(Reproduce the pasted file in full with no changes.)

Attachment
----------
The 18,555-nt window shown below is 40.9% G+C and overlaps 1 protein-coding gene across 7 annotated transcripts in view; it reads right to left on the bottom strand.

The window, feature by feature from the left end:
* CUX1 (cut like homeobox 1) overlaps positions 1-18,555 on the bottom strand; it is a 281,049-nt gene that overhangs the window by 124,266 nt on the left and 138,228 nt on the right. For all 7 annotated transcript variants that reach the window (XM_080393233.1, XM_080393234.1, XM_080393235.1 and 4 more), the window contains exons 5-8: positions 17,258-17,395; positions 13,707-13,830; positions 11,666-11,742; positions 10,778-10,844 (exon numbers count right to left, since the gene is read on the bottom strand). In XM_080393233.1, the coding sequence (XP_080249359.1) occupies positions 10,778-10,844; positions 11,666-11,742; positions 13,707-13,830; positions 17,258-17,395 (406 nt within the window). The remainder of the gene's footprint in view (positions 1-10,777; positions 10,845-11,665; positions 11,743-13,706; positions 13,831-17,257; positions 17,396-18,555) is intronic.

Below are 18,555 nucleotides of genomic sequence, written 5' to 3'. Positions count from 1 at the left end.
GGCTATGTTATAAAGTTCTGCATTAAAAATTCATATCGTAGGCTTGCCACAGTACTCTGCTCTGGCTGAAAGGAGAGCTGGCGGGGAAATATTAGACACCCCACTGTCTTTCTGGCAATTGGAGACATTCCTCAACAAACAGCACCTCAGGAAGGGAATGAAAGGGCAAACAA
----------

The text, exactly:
The 18,555-nt window shown below is 40.9% G+C and overlaps 1 protein-coding gene across 7 annotated transcripts in view; it reads right to left on the bottom strand.

The window, feature by feature from the left end:
* CUX1 (cut like homeobox 1) overlaps positions 1-18,555 on the bottom strand; it is a 281,049-nt gene that overhangs the window by 124,266 nt on the left and 138,228 nt on the right. For all 7 annotated transcript variants that reach the window (XM_080393233.1, XM_080393234.1, XM_080393235.1 and 4 more), the window contains exons 5-8: positions 17,258-17,395; positions 13,707-13,830; positions 11,666-11,742; positions 10,778-10,844 (exon numbers count right to left, since the gene is read on the bottom strand). In XM_080393233.1, the coding sequence (XP_080249359.1) occupies positions 10,778-10,844; positions 11,666-11,742; positions 13,707-13,830; positions 17,258-17,395 (406 nt within the window). The remainder of the gene's footprint in view (positions 1-10,777; positions 10,845-11,665; positions 11,743-13,706; positions 13,831-17,257; positions 17,396-18,555) is intronic.

Below are 18,555 nucleotides of genomic sequence, written 5' to 3'. Positions count from 1 at the left end.
GGCTATGTTATAAAGTTCTGCATTAAAAATTCATATCGTAGGCTTGCCACAGTACTCTGCTCTGGCTGAAAGGAGAGCTGGCGGGGAAATATTAGACACCCCACTGTCTTTCTGGCAATTGGAGACATTCCTCAACAAACAGCACCTCAGGAAGGGAATGAAAGGGCAAACAA